For much if its existence, the House was known as the “Honeymoon House” because its original residents, Thomas Law and wife Elizabeth Park Custis lived in it during their honeymoon. Law was an English aristocrat and former governor of a province in India; Ms. Custis was a granddaughter of Martha Washington, George Washington's wife. When the Law's moved out, Richard Bland Lee, uncle of Robert E. Lee took residency.

Toward the middle of the 1800s, the house took on commercial uses, leveraging its waterfront location. During the Civil War era, the House became the Mount Vernon Hotel. When the Greenleaf Syndicate went bankrupt in 1871, Edmond Wheeler became the House's first owner-occupant, using it for his living quarters and hardware business. By 1915, the House was transformed into a medical facility. During much of this period it was affiliated with the Seventh Day Adventists. Dr. Henry Hadley developed a successful practice out of the House during the mid-century. His name now christens Southeast's main medical facility, the Specialty Hospital of Washington at Hadley. After urban renewal, the House was became a community center for Tiber Island Cooperative Homes.

SITE: 1252 6th Street, SW NOW: Still standing, incorporated into Tiber Island Cooperative Homes

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The Community House – The Southwest Community House (SWCH), also known as the James C. Dent house is the most significant survivor among the small number of remaining late 19th-early 20th century working-class houses that once characterized the Buzzard Point area of Southwest. Its succession of black and white owners – beginning with the Rev. J. C. Dent – typified the solid but unheralded residents of Southwest who built and maintained this city but whose houses and other reminders have been largely destroyed over the years. Dent was a founding pastor of Mount Moriah Baptist Church, which was located in Southwest at the time, but is now in Northeast DC.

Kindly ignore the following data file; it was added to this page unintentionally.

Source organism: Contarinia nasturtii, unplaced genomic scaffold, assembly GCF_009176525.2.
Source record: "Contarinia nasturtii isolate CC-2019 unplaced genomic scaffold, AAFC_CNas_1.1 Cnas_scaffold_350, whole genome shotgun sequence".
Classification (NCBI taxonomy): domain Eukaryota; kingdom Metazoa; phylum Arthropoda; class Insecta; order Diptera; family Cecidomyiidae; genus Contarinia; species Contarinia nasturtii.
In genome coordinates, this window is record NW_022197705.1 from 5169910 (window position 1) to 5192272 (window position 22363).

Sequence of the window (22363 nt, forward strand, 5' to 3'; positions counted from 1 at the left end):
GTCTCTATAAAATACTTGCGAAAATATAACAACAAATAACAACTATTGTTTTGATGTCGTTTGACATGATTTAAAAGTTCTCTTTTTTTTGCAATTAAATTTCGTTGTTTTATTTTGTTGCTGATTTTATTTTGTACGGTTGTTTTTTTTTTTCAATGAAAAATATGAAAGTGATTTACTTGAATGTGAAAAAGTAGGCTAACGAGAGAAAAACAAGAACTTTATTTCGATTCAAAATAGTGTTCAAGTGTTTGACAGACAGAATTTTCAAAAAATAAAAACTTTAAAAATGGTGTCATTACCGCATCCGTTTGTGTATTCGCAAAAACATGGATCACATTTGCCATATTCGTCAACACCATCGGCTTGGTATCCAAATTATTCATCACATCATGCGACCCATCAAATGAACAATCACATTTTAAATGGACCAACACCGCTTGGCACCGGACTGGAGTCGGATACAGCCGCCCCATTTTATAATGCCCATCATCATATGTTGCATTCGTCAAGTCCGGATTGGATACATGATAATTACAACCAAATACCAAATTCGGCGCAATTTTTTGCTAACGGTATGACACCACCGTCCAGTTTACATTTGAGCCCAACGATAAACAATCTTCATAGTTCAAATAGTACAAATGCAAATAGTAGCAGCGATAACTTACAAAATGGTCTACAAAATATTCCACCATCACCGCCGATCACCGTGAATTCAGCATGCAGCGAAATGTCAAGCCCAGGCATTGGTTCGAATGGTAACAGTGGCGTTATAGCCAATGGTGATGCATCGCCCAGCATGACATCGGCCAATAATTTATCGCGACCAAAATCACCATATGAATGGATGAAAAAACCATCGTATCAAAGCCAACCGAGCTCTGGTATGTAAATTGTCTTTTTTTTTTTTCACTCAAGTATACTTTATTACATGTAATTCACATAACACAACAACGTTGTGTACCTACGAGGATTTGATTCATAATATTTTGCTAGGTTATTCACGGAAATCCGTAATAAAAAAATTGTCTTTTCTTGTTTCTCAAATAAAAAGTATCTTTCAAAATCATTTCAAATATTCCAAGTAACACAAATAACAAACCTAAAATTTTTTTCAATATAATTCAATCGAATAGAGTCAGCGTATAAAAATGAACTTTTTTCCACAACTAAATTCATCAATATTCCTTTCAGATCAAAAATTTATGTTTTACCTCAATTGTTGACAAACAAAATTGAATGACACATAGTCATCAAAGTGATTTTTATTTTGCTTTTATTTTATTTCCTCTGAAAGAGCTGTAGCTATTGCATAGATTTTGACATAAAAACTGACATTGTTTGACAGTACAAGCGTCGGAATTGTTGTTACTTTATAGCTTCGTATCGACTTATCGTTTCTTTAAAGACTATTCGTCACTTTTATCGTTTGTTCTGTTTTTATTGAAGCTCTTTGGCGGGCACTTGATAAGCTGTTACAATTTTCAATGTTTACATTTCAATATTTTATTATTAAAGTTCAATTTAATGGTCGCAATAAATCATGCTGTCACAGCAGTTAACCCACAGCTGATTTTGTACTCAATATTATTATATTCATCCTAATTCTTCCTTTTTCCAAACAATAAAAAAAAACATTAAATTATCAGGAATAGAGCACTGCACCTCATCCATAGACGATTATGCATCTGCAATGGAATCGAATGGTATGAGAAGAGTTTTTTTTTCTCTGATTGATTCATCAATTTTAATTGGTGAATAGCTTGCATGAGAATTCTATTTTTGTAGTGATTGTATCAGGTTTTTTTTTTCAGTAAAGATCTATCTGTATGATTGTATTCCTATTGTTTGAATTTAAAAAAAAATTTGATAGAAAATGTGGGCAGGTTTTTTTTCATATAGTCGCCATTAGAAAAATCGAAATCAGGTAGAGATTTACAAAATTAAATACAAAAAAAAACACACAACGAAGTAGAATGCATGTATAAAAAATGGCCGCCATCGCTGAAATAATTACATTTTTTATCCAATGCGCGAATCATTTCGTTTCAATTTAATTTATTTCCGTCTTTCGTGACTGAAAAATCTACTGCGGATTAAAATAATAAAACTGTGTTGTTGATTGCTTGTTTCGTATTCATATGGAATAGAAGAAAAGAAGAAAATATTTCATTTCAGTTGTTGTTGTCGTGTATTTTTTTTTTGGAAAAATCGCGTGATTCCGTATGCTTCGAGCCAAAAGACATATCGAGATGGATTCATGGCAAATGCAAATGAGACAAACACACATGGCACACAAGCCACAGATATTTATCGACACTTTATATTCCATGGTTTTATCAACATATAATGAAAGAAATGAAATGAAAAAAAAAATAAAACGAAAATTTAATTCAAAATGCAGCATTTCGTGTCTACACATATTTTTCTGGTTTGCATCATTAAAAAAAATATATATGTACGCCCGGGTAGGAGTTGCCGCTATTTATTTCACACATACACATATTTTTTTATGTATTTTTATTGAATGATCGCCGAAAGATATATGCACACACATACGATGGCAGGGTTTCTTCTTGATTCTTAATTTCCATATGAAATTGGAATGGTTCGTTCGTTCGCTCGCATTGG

The Southwest Community House organization bought the Dent house in 1978. SWCH was a social services provider whose predecessor organization dated back to 1921 and the first such organization for blacks in the city. Recently, the SWCH sold the two-story brick structure to PEPCO. It now stands vacant, but is expected to be designated a national landmark.

SITE: 156 Q Street SW NOW: Still standing

Lawful House – English Aristocrat Thomas Law speculated that the segment of New Jersey Avenue connecting the Capitol Grounds with the canal and the Anacostia River would be a good investment and purchased much of it in 1796. He erected his residence at the intersection of C Street and New Jersey Avenue. Although is New Jersey land investment would ultimately prove valuable, his attempt to build a sugar refinery on the south end of New Jersey Avenue near a planned canal was disastrous. Law ultimately lost much of his wealth when the city's southeast and southwest quadrants didn't develop as he anticipated.

Thomas Jefferson lived at the House when he was president. Both Law's House, then known as the Varnum Hotel and an imposing granite mansion built by Civil War General Benjamin F. Butler were razed in 1929 to build a congressional office building.

SITE: Northwest corner of New Jersey Avenue and C Street, SE NOW: Longworth U.S. House of Representatives Office Building